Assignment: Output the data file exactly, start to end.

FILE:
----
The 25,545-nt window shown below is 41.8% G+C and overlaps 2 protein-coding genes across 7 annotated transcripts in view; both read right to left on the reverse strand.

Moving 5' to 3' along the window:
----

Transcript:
The 25,545-nt window shown below is 41.8% G+C and overlaps 2 protein-coding genes across 7 annotated transcripts in view; both read right to left on the reverse strand.

Moving 5' to 3' along the window: